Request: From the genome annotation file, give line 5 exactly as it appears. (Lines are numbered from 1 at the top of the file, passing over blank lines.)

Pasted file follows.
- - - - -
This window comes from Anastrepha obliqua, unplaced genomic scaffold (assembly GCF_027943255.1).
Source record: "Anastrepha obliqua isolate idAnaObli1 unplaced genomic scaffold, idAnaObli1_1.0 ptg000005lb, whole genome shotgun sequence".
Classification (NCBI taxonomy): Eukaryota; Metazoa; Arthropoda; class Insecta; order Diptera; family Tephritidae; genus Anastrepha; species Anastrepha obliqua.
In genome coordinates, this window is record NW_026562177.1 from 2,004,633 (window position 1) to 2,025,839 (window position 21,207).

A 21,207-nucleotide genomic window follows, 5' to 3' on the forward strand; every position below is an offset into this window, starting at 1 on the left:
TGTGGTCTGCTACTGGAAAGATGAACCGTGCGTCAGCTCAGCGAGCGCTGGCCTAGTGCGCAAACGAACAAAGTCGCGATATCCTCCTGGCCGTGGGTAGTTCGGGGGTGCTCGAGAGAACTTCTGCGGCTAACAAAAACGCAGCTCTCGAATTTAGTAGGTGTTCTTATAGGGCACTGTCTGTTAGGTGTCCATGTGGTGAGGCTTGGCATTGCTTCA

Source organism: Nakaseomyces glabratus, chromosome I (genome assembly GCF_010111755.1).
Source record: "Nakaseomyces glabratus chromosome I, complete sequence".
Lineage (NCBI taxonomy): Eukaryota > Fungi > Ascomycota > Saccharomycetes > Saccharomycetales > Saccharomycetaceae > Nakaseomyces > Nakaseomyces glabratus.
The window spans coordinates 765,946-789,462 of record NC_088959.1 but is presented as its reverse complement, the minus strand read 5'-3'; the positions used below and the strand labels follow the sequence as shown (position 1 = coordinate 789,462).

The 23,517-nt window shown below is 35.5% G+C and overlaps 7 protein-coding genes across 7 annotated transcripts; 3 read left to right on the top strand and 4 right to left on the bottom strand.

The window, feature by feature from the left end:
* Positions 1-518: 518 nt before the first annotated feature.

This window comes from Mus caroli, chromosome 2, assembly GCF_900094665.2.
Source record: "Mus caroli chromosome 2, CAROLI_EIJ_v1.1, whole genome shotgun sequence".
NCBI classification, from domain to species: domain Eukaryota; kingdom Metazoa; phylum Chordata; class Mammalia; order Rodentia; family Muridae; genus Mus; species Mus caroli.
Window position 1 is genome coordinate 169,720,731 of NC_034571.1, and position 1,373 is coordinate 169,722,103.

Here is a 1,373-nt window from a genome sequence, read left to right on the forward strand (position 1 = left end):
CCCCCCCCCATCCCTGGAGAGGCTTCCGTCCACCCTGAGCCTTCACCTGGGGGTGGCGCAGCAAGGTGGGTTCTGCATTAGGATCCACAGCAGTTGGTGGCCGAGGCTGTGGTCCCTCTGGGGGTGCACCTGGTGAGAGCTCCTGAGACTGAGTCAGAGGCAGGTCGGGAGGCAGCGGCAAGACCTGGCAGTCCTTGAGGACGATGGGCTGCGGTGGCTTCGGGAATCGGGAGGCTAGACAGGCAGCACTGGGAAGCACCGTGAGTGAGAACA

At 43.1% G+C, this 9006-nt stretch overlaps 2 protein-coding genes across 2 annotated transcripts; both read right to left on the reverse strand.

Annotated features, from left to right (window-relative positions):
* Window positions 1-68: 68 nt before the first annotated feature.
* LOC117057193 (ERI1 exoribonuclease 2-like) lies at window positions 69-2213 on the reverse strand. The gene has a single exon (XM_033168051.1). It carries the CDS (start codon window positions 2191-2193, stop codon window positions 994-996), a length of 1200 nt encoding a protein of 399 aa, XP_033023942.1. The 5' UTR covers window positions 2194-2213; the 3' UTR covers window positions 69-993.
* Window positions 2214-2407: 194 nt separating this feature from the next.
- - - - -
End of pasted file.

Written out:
A 21,207-nucleotide genomic window follows, 5' to 3' on the forward strand; every position below is an offset into this window, starting at 1 on the left: